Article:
Bibl.: Report XI, pp. 449-451; Mineral Springs of California,
    Anderson, p. 244.
    
    Upper Soda Springs, in Sec. 24, T. 39 N., R. 4 W., 2 miles north
    of Dunsmuir. Owned by George McCloud; water is heavily charged
    with carbonic acid gas; formation is similar to the Shasta Springs
    section; water not on the market.
    
    Bibl.: Report XI, p. 452; Mineral Springs of California, Ander-
    son, p. 260.

    Scott Springs, in Sec. 7, T. 39 N., R. 3 W., 3 miles north of Duns-
    muir; water and formation similar to Shasta Springs. Owned by J. J.
    Scott & Company.

    Bibl.: Report XI, p. 452.
    
    Castle Crag Soda Springs, at Castle Crag. Owned by Pacific
    Improvement Company; water has a temperature of 53' F., and con-
    tains sodium, potassium, magnesium, calcium, with a trace of iron,
    silicia, alumina, manganese, barium, lithium, borates, ammonium car-
    bonate; it is a well known summer resort.
        
    SISKIYOU COUNTY.
    
    869

    Klamath Hot Springs, in Sec. 27, T. 48 N., R 3 W., at Klamath
    Springs. Owned by Edson Estate; claimed good for rheumatism and
    blood diseases; several dwellings on the property.
    
    Bibl.: Mineral Springs of California, Anderson, p. 183.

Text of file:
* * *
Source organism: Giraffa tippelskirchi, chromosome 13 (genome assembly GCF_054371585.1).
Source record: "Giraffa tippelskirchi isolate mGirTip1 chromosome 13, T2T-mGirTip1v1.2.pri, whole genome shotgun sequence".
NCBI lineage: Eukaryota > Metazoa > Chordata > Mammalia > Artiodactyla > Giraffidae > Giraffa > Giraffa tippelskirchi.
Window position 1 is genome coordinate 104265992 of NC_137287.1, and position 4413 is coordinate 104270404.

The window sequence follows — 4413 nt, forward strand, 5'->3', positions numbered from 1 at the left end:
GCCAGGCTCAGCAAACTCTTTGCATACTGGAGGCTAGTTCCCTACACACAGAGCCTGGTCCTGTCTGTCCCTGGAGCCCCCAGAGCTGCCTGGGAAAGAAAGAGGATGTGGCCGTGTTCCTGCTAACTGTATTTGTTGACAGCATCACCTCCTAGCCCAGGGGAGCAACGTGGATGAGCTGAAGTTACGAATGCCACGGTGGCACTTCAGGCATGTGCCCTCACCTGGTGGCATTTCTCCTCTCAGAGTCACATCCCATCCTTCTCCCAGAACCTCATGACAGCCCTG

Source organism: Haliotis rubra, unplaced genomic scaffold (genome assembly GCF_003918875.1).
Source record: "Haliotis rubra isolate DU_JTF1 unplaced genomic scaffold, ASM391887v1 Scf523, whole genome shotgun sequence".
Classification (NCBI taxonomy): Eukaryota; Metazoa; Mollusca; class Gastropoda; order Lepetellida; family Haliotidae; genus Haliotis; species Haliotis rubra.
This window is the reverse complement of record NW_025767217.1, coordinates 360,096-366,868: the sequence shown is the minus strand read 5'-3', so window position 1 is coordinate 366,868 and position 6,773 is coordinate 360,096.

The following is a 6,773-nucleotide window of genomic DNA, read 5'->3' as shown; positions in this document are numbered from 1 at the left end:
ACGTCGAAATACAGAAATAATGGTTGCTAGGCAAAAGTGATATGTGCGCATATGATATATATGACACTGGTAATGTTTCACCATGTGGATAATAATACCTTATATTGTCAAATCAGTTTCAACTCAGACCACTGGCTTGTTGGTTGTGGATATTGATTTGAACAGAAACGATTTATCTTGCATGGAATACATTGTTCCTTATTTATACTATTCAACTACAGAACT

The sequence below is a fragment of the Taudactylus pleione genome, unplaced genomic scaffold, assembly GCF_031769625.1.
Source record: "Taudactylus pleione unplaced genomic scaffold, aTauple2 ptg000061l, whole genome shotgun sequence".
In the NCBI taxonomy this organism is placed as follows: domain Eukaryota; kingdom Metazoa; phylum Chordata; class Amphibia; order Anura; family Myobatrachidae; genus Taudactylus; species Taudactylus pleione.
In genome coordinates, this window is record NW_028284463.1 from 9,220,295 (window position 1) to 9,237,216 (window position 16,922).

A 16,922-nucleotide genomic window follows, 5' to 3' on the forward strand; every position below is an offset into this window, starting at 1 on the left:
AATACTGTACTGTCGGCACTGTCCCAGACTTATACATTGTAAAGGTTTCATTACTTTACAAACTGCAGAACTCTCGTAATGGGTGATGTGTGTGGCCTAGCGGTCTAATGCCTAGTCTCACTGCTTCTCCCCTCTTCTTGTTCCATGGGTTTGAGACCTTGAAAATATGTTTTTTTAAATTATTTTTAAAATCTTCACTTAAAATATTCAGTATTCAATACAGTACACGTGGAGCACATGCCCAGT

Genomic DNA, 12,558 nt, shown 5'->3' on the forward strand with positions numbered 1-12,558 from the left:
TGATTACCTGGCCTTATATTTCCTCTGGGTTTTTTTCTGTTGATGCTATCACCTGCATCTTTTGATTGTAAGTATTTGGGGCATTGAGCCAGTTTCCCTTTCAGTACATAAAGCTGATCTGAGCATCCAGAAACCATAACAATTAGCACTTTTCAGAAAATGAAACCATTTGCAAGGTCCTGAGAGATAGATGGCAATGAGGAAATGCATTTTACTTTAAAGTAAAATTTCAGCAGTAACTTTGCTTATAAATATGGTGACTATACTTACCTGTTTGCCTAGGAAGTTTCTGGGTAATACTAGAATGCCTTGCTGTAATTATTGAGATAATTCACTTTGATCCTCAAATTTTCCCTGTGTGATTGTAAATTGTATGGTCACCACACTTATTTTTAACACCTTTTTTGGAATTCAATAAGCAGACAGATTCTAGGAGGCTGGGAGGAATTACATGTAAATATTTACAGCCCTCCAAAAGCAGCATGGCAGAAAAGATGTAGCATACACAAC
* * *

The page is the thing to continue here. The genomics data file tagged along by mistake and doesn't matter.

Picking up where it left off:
Siskiyou Mineral, in Secs. 33 and 34, T. 48 N., R. 9 W., 14 miles
    northwest of Walker. Owned by J. Garreston; water contains con-
    siderable iron and magnesia, and said to be good for blood diseases; con-
    ducted as a summer resort; several dwellings on the property.
    
    Bibl.: Report XIII, p. 521.
    
    Warmcastle Soda Springs, in Sec. 13, T. 39 N., R. 3 W., 1 mile
    south of Nabar. Owned by Estate of Judge Warmcastle; elevation is
    3000 feet; water contains considerable soda.
    
    ORNAMENTAL STONES.
    
    Vesuvianite is found on the South Fork of Indian Creek, 12 miles
    north of Happy Camp, on land owned by Dr. A. E. Heighway; dis-
    covered in 1901; outcrops for 300 feet along the hillside, above the
    creek, and large masses have fallen into the bed of the creek below.
    It is a hard and handsome stone, olive to green in color, and takes a
    fine polish. The associated rock is serpentine; the rich translucent
    green color, fine-grained sub-splintery fracture and brilliant luster,
    when polished, strongly suggest jade, and many have called it by that
    name; deposit has not been worked. This variety of vesuvianite
    also known as californite.  F. H. Dakin of San Franclsco also has
    claims covering portions of the deposit.
    
    Bibl.: Bull. No. 37, pp. 93-94; Bull. No. 67, pp. 125-126.
    
    Brusse, in Sec. 34, T. 17 N., R. 7 E., in the Happy Camp mining
    district, 3 miles north of Happy Camp on Indian Creek. Owned by
    F. A. Brusse; discovered in 1899; not in place, but pieces of float weigh-